When he started medical school, Duggal thought he’d become a family doctor. Then he crossed paths with some surgeons who changed his mind.
“I worked with a couple of plastic surgeons who did hand surgery, and I started to talk to them and discovered that plastic surgeons work on all parts of the body,” he explains.
“They are very detail-oriented people, and there’s a lot of creativity and a lot of problem-solving.”
Duggal’s interest in reconstruction and restoring function convinced him to pursue plastic surgery. He earned his medical degree at McMaster University in Ontario, Canada. He went on to complete a burn and critical care fellowship at the University of Alberta Edmonton Firefighters Burn Treatment Unit, a plastic and reconstructive surgery residency at McGill University and another fellowship at the Christine M. Kleinert Institute for Hand and Micro Surgery at the University of Louisville.
After training, Duggal moved to Lexington and became a hand surgeon at the University of Kentucky. He and his wife had loved living in Kentucky during residency. They thought it would be a good place to raise kids and an adventure worth trying.
The academic setting at UK gave Duggal opportunities to continue growing as a surgeon. He enjoyed sharing knowledge with residents and advancing research in the field. But his curiosity was piqued when a friend asked him about moving to Pikeville for an opportunity. “I said, ‘Wow that’s eastern Kentucky. That’s Appalachia.’ And he said, ‘Yeah, you’re going to love it.’ I said, ‘Really?’ He said, ‘You’re going to love it because all they want is people that care—people who are going to do their best—and you’re going to love it here,” Duggal recalls. “He wasn’t lying. It’s a phenomenal place to work. The community adopts you, and they appreciate that you are there.”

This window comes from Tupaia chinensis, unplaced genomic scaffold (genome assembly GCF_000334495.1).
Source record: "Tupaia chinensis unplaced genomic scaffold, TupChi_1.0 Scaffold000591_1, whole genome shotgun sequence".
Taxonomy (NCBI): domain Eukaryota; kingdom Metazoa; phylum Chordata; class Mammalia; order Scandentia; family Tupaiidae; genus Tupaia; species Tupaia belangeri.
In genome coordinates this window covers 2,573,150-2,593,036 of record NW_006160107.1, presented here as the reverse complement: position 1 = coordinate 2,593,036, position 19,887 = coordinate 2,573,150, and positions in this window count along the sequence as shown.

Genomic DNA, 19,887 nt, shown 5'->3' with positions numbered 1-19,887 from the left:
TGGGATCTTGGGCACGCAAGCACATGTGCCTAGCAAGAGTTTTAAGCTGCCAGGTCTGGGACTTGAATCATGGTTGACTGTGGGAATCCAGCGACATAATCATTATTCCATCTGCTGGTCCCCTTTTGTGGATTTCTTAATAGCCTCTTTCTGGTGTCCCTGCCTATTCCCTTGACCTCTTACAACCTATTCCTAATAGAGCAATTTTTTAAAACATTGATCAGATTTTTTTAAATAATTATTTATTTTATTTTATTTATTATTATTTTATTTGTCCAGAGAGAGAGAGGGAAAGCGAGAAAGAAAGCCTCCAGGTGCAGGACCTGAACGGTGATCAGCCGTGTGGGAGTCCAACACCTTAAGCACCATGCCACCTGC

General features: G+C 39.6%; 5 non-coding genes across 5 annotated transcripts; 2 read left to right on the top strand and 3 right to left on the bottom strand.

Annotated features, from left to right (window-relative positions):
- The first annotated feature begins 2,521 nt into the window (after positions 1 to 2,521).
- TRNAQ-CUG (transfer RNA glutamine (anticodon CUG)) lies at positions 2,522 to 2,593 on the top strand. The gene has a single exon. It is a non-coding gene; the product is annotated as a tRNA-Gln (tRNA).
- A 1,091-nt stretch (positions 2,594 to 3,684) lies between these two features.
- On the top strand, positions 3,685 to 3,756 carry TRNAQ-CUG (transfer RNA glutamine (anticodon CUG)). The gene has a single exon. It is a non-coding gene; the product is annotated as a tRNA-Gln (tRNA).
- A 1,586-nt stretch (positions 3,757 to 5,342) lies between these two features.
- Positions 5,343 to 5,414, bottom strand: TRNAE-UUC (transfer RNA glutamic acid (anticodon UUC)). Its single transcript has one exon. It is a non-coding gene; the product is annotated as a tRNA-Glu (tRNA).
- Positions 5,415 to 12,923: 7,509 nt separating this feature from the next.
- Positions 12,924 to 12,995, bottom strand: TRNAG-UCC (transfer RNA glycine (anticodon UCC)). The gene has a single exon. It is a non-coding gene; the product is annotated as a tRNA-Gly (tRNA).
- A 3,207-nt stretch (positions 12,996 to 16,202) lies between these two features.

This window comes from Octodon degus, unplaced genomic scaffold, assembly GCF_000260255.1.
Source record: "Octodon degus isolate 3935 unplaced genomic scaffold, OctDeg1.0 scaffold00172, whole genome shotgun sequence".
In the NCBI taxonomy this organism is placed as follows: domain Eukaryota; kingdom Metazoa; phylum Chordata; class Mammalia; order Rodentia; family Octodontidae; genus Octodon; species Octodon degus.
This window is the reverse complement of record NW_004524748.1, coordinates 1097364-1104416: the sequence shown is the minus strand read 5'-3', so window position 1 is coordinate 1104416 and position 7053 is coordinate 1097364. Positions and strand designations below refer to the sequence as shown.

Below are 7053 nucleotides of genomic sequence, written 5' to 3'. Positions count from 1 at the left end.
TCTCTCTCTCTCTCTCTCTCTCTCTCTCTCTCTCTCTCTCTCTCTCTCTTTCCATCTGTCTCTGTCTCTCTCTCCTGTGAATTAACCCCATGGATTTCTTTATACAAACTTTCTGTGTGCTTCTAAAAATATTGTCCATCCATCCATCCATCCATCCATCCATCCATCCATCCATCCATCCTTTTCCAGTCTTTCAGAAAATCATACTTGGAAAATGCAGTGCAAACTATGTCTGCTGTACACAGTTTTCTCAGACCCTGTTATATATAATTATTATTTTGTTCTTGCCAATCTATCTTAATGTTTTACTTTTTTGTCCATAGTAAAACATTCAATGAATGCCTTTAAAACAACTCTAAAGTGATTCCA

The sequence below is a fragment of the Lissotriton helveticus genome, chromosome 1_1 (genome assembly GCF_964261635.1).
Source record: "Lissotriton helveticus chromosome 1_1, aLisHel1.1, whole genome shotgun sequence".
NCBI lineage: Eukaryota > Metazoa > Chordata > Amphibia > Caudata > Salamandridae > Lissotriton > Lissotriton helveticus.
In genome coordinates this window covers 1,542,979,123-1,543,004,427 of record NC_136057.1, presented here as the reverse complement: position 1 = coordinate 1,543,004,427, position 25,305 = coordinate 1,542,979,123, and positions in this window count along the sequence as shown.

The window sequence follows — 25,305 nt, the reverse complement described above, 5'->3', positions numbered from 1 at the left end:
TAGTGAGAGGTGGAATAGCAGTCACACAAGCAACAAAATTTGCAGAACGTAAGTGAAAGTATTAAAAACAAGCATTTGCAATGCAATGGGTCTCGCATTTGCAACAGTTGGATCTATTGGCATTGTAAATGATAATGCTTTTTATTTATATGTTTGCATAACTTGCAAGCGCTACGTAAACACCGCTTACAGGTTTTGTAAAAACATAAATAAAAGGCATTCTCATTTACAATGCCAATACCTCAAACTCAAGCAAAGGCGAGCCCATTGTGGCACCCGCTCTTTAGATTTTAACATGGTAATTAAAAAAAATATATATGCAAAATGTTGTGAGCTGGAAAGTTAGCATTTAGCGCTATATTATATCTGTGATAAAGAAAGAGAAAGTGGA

Duggal says Pikeville is home to some of the most genuine, polite individuals he’s ever met. That’s one reason he doesn’t see himself ever leaving. The hospital also checks a lot of boxes for him.
“This is a hospital where I can walk into the CEO’s office and say, ‘I’ve got this surgery coming up. This is the patient’s problem, and I really think if I can get this piece of equipment that I can do a good job.’ And he’ll say, ‘If it’s going to help the patients, you’ve done it before and liked it, let’s do it to get the outcome you need,” Duggal says. “That’s not like that at other places. They want you to do what you do best. They want to remove any distractions, and they want to get you any equipment that will help you be successful in getting a good patient outcome, so it’s amazing.”
Duggal has had such a positive experience in Pikeville that he wonders why anyone would hesitate to move there. So he asked around.
One of the answers was, “‘Well, they look on the map and think that’s kind of in the middle of nowhere. Or they’ll look online and say: ‘That’s a pretty poor part of the country,’’” he says. “But that’s a misnomer. I don’t find it as remote as some people think.”
Pikeville residents can reach metropolitan areas without the stress of urban living. In fact, six different airports are within driving distance.
The lack of traffic and the incredible work/life balance both attract people to Pikeville. The setting offers the chance to practice big-city medicine in a small town.
“People have no idea what this place is like,” raves Duggal. “If they actually came to this place and met people, there would be a line of people wanting to work here. That’s how I feel about Pikeville. It’s almost like it’s too good to be true.”
Pikeville Medical Center is currently recruiting for cardiology, hospital medicine, outpatient internal medicine, general surgery, gastroenterology and internal medicine-pediatrics.